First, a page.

Verdant machine in action in the field behind a tractor

Green robots: millimeter-level variable rate

Variable weed and forage rate has been around for decades, but has it lowered your input costs or given you higher returns? Have you made your cropping system more sustainable?

New computer vision tools about to hit the farm do all of these things and more if farmers adopt them. The technology promises to dramatically reduce herbicide use just as food company supply chains are shifting to more innovative ways that promote soil health and protect groundwater.

“What we do is three things: digitize or index the crop; keep track of it over time; and work on the crop with millimeter-accurate inputs” green robots CEO and Co-Founder Gabi Sibley. “By applying robotics and machine learning on the farm, we can unlock value that was previously unavailable, not to mention reduce labor issues and slow input costs that keep crossing the ceiling.”

Farm Futures got a glimpse of the Verdant machine at corporate headquarters in Hayward, CA, an industrial warehouse filled with hardware and software engineers, each feasting on computer screens with the attentive detail of a surgeon in an operating room.

Nearby is their object of interest – a multi-platform robotic field tool that digitizes farm fields down to the millimeter. Verdant can use environmentally friendly chemicals to protect crops and their fertility or diffuse lasers to eliminate weeds, reducing herbicide use by up to 95%.

It has machines working on specialty crops now with another multi-tasking commercial machine scheduled for orchards next year. Large-scale organic crops loom, followed by acres of conventional corn and soybeans. The plan is to take all of the microcomputer modeling techniques hidden under the 20-foot-wide Verdant machine and crush it to the size of a soda can with several units spread across a 120-foot-long arm, each with its own brain.

“The main aspect of technology to focus on is computer vision – it will fundamentally change the way we farm today,” explains co-founder Curtis Garner. “Computer vision will show each plant and its exact needs, from early detection of diseases or weeds to a dose of fertilizer. Machine learning cameras inside this tool can distinguish between crops and weeds and can be removed with either small jets of herbicide or lasers. They can use herbicides Fungi and micronutrients in the right place at the right time.”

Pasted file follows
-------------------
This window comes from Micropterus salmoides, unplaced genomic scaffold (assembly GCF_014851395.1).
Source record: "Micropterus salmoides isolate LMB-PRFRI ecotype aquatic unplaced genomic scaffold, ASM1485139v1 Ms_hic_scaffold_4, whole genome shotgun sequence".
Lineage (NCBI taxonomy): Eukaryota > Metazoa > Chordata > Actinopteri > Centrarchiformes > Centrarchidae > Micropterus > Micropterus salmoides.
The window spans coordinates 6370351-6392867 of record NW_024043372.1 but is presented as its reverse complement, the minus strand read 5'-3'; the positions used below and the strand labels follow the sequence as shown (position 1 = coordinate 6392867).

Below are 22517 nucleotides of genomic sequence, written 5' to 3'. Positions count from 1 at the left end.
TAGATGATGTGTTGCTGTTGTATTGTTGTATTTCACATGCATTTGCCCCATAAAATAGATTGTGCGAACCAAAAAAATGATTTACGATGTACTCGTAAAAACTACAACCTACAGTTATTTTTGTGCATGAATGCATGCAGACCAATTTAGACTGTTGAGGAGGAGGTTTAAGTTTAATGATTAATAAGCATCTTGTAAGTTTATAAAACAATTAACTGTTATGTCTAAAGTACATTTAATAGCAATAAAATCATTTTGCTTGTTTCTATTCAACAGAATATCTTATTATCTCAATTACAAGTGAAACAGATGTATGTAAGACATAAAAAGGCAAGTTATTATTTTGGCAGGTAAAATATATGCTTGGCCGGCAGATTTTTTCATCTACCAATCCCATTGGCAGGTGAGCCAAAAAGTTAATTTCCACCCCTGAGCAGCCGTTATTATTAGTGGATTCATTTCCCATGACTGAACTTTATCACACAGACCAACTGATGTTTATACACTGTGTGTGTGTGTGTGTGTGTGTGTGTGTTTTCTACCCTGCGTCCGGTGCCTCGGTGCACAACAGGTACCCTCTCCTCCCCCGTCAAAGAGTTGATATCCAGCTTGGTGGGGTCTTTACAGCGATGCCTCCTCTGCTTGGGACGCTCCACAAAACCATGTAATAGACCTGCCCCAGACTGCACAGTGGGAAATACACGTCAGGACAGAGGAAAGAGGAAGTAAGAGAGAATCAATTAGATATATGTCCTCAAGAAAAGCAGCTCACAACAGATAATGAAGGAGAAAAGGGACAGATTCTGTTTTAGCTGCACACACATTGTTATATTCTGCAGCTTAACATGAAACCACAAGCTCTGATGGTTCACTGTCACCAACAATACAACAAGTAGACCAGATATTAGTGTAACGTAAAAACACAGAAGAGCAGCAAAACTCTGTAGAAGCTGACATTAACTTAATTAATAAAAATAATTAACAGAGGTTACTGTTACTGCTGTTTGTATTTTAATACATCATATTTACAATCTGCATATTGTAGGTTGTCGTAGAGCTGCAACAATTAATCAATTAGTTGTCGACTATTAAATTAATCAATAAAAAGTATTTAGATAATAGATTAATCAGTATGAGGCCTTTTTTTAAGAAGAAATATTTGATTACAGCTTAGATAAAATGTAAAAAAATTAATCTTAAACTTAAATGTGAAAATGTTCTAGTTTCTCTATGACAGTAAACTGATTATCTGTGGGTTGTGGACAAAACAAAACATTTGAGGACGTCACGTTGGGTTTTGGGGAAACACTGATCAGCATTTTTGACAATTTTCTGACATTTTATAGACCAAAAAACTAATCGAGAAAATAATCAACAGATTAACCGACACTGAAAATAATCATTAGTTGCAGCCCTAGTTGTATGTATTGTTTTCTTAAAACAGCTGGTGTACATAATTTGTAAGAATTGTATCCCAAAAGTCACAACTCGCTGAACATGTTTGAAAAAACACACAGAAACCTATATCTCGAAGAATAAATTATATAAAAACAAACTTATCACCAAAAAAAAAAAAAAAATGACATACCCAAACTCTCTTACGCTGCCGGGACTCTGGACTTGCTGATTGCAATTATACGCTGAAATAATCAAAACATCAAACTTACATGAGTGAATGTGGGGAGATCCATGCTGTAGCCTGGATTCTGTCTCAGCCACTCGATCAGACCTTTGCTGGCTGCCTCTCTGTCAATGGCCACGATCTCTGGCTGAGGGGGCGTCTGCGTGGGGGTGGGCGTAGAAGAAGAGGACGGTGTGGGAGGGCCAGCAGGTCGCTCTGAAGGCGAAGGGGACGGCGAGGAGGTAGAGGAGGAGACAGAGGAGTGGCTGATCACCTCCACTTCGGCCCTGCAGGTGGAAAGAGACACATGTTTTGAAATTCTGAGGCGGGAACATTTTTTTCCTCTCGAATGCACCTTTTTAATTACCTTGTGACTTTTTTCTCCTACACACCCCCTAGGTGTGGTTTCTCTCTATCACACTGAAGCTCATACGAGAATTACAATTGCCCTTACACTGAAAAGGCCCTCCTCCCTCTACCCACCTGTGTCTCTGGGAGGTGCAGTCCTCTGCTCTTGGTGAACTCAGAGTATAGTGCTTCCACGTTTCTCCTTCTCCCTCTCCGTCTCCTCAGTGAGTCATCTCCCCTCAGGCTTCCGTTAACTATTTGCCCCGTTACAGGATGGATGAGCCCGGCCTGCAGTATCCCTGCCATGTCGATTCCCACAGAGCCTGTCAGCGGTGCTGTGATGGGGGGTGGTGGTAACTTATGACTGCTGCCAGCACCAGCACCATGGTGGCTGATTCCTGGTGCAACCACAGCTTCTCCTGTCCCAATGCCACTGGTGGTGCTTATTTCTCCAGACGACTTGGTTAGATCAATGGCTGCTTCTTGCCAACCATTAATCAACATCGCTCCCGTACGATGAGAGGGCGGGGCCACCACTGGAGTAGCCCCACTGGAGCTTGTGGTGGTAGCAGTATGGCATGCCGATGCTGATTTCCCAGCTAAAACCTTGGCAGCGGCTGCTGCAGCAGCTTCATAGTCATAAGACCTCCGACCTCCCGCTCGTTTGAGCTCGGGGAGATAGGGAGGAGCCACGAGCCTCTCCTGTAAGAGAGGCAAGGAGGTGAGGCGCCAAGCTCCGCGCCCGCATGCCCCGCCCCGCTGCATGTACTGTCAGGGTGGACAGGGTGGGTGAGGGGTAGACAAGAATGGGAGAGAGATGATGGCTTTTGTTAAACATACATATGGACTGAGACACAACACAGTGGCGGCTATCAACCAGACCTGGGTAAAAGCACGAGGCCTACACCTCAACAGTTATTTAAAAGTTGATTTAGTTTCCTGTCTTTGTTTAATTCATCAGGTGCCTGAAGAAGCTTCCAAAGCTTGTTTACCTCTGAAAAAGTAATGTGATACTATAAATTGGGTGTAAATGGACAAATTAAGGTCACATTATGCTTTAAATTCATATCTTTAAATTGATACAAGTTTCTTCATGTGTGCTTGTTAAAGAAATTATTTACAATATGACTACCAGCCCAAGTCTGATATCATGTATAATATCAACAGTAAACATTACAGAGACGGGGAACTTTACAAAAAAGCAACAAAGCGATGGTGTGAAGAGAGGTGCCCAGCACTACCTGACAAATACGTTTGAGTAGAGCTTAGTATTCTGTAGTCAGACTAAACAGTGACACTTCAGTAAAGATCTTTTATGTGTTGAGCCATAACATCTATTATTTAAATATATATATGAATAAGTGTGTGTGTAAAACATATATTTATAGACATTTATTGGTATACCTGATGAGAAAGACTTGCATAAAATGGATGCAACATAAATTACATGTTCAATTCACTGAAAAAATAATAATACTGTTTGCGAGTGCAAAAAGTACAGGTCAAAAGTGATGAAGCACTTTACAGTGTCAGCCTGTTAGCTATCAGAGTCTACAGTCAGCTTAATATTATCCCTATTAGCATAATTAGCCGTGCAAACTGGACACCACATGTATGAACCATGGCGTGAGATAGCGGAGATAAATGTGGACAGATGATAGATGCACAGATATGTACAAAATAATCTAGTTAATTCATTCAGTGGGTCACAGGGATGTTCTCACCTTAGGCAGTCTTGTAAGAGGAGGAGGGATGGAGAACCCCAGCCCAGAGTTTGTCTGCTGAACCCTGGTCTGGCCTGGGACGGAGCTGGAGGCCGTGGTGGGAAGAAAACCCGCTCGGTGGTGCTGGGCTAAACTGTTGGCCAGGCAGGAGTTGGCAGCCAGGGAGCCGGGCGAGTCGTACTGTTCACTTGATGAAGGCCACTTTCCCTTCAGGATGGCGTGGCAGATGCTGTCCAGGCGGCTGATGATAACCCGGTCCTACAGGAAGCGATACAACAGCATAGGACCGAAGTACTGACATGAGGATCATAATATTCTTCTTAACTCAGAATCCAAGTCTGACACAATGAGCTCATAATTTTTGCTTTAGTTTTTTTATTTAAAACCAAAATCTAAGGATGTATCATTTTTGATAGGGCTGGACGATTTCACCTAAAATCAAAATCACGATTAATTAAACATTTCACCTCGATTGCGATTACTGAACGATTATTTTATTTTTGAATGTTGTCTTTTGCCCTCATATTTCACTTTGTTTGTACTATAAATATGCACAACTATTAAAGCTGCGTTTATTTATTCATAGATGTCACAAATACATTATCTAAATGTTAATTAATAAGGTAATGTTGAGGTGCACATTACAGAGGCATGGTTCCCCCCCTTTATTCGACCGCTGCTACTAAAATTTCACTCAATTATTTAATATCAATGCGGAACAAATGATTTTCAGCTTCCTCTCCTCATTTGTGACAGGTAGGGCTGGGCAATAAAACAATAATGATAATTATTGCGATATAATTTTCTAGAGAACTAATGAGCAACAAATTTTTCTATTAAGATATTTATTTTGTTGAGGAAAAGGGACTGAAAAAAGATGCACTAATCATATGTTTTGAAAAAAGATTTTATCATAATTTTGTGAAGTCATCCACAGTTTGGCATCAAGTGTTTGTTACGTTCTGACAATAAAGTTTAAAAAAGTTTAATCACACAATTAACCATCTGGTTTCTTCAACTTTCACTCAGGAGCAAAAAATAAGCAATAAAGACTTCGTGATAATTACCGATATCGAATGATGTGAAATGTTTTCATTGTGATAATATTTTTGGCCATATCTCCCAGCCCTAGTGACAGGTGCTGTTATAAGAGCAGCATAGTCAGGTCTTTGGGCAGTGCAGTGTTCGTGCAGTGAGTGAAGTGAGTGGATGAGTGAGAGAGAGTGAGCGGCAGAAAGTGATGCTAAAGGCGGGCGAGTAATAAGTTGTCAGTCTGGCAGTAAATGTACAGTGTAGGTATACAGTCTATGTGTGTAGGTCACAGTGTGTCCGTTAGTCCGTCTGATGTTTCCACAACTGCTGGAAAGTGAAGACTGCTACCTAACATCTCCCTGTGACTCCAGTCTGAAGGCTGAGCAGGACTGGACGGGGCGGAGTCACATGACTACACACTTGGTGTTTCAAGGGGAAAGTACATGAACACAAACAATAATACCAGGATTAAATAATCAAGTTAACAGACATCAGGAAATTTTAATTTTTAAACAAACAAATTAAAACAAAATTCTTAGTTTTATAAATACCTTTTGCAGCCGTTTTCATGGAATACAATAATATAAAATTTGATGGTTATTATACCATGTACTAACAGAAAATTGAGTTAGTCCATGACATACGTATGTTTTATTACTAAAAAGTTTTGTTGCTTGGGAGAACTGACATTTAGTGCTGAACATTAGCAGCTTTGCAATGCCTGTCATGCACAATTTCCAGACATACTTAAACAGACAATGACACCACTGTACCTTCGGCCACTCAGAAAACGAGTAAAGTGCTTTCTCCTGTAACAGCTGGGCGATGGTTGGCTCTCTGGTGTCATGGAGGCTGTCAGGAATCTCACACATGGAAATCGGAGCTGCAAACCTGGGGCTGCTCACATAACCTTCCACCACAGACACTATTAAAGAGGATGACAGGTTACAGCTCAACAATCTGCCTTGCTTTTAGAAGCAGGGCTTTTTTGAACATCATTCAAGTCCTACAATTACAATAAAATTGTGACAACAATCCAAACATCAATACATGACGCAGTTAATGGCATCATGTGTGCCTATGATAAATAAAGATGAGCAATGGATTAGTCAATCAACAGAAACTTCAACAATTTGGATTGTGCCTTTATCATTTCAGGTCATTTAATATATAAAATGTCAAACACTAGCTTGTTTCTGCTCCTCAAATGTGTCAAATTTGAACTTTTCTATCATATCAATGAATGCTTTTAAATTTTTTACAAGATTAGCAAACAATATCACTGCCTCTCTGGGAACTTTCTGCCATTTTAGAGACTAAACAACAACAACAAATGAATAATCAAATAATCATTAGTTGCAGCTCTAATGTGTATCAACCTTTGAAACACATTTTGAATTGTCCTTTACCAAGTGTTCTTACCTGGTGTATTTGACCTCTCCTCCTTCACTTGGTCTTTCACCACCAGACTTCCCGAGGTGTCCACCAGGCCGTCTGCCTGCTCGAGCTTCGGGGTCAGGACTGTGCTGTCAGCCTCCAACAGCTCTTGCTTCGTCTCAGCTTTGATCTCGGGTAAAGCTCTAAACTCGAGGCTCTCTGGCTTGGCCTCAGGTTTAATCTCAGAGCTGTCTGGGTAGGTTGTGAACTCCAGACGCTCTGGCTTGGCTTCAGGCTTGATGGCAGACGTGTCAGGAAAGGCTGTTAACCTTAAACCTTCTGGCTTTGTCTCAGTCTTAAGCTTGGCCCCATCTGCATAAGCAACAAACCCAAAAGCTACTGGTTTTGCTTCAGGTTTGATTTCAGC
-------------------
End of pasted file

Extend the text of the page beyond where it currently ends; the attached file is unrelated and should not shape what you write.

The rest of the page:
Mike Wilson

Evergreen founders (from left to right) Curtis Garner, Gabe Sibley, and Lawrence Ibarria.

Verdant thinks big. Its goal is to become an “innovative robotics technology company that sustainably farms as much of humanity as possible,” says Sibley, a software engineer and robotics scientist. “Sustainable agriculture is the mission statement; technology is the tool that got us there, to do something we couldn’t do before, by providing a millimeter-wide variable rate.

“50 or 100 years from now, the story as we look back is not, ‘Hey, we’re Alina ag; It’s ‘automating physical labor,’ says Sibley. ‘There will be an independent revolution and it may take a long time, but we can get value now as part of a much larger arc.’

digital twin

As the machine moves over a field, the tool’s lights and cameras create images to develop a double AI record of each field, modeling each plant on each square foot of soil. It generates a new image in each field pass so images can be stacked on top of each other to develop a season-round snapshot of fertility or weed control performance. If you watch the Verdant machine at dusk, you’ll see cameras or lasers flashing beneath the canopy, which the founders jokingly called “Eye of Sauron” (this is a Lord of the Rings reference for you non-Tolkien fan). Cameras take lightning fast snapshots.

“We can digitize the crop on a scale like never before, allowing us to uncover a value that didn’t exist before,” says Sibley. “We index the crop, trace each leaf, and work on it with millimeter precision to guide how this plant grows.

“Google indexes the web, but we index physical space by creating a digital twin of the farm. You have to take advantage of computers to do the work. This then unleashes the power of computation, the power that farmers have in their hands: search, compare, link, and influence. on something, and measure the results.”

Company leaders say the machine will ease a growing labor shortage; At least in specialized crops.

“Farmers now face an existential crisis between labor availability and labor costs,” says Garner. “Labour costs are up 14% year over year, and they’re not slowing down. We’re here to help farmers reduce that cost, bring them savings, and help them save labour.

“The robot does a perfect job every time,” he says. “She never gets tired and never sleeps.”

As the company moves to large-area crops, the focus will be more on paying revenue rather than solving labor issues.

“For broad crops in the Midwest, you usually have a family or 3 to 8 people who can handle a large amount of land,” he notes. “This device will be able to provide a high level of data like never before.”

Build it better

The Verdant machine is very different from the traditional methods of managing and controlling crop development. First, the company believes that its technology removes guesswork from the corresponding applications and results.